The Reeler
The Tribeca Blog

Gates Close Out Tribeca

By S.T. VanAirsdale

A year after it screened Tribeca in the preview stages, Albert Maysles and Antonio Ferrara's completed documentary The Gates premiered Saturday as the 2007 fest's closing-night film. It was a misnomer in a couple of ways -- the festival continues even as I write this Sunday afternoon, and the finished film actually screened privately for friends, press and other guests even a few nights before the premiere -- but I don't care if you don't, and I'm really, really betting you don't.

Gate-d community: (L-R) Editor Matthew Prinzing, Albert Maysles, Antonio Ferrera and Jeanne-Claude at Tribeca's closing-night screening of The Gates (Photo: STV)

The Gates chronicles the 25-year struggle of artists Christo and Jeanne-Claude to complete their massive installation of 23 miles of saffron fabric "gates" throughout Central Park. Maysles and his late brother David, who had previously shot docs profiling the pair's Running Fence and Valley Curtain projects, were there in 1979 to film the pair's frustrating and ultimately failed appeals to one New York civic institution after another. This early footage is easily the film's most rewarding, establishing the magnitude of the challenge beyond its baffling logisitics; several opponents invoke arguments getting to the very nature of art, while the social dynamics of the artists spending $5 million on the project stirs further skepticism among community activists.

Maysles and Ferrara returned to the Gates beat in 2004 after Mayor Michael Bloomberg reversed decades of bureaucratic stalling. "The art itself didn't change," Jeanne-Claude told the audience after the screening. (Christo, who was in town for Wednesday's preview, had flown ahead to Belgium for a gallery installation.) "But the people who were responsible for giving permission definitely changed. I know that Mr. Gordon Davis, ex-ex-ex-parks commissioner is in this room. You should remember he's the one who, a quarter-century ago and more, wrote the negative report. But today he's our friend, so don't lynch him."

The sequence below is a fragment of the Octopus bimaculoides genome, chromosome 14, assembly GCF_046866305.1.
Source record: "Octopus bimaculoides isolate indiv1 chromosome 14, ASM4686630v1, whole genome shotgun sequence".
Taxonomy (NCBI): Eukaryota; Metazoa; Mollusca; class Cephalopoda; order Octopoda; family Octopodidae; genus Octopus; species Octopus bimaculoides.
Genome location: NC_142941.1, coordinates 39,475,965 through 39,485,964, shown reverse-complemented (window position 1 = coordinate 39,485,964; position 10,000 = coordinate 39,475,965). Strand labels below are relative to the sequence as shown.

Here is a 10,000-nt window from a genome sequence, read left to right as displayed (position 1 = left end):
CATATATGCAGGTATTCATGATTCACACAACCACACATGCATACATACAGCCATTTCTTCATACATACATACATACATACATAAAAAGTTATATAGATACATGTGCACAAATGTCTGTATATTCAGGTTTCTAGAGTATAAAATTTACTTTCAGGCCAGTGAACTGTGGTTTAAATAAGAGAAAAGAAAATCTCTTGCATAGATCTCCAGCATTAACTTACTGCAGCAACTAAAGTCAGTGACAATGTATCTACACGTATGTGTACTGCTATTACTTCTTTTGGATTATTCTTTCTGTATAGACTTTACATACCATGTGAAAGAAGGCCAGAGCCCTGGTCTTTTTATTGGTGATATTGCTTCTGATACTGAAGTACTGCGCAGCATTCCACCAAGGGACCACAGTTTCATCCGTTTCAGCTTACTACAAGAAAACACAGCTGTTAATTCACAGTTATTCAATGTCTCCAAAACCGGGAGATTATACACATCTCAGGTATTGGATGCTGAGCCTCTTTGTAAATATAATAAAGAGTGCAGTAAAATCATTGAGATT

Oddly, the film's narrative momentum is directly inverse to that of the project it depicts. The Gates are green-lit, the 4,000 tons of steel bases are set and the fabric is unfurled in about 15 minutes of screen time, reducing the remainder of the feature to seemingly endless shots of the art against its wintery park backdrop. The philosophical tension of the first 40 minutes attenuates to a token back-and-forth cut between snow, squirrels, cooing tourists and billowing industrial fabric; it alternately continues the Maysles/Christo & Jeanne-Claude tradition while compromising the riveting discovery of Maysles' camera eye. The Gates gives up on its curiosity to the benefit of no one but its indomitable subjects, for whom glory and vindication are clearly secondary to their art but whose sudden heroism after 25 years is as much a triumph as the work itself.

You'll eventually be able to judge for yourself: HBO has the film slated for broadcast in February '08, and Maysles said he and the producers are looking for theatrical distribution in the months ahead. Meanwhile, Christo and Jeanne-Claude are at work on their next project, Over the River -- a 40-mile-plus fabric canopy set to envelop portions of the Arkansas River in Colorado by 2011.

Posted at May 6, 2007 12:16 PM

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